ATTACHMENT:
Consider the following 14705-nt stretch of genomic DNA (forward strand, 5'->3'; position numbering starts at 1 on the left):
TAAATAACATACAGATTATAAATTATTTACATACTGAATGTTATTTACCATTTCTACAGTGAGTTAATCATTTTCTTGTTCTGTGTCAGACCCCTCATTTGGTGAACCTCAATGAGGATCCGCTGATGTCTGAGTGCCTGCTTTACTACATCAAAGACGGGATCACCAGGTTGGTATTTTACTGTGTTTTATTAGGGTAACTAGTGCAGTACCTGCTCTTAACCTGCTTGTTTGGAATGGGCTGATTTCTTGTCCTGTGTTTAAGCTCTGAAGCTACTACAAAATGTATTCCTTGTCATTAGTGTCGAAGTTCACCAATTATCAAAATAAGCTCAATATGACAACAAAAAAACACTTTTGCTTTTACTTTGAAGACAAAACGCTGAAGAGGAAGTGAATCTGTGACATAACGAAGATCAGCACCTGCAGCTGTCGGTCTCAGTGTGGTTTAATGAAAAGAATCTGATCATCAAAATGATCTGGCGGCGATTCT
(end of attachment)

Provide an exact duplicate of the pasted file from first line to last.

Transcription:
Consider the following 14705-nt stretch of genomic DNA (forward strand, 5'->3'; position numbering starts at 1 on the left):
TAAATAACATACAGATTATAAATTATTTACATACTGAATGTTATTTACCATTTCTACAGTGAGTTAATCATTTTCTTGTTCTGTGTCAGACCCCTCATTTGGTGAACCTCAATGAGGATCCGCTGATGTCTGAGTGCCTGCTTTACTACATCAAAGACGGGATCACCAGGTTGGTATTTTACTGTGTTTTATTAGGGTAACTAGTGCAGTACCTGCTCTTAACCTGCTTGTTTGGAATGGGCTGATTTCTTGTCCTGTGTTTAAGCTCTGAAGCTACTACAAAATGTATTCCTTGTCATTAGTGTCGAAGTTCACCAATTATCAAAATAAGCTCAATATGACAACAAAAAAACACTTTTGCTTTTACTTTGAAGACAAAACGCTGAAGAGGAAGTGAATCTGTGACATAACGAAGATCAGCACCTGCAGCTGTCGGTCTCAGTGTGGTTTAATGAAAAGAATCTGATCATCAAAATGATCTGGCGGCGATTCT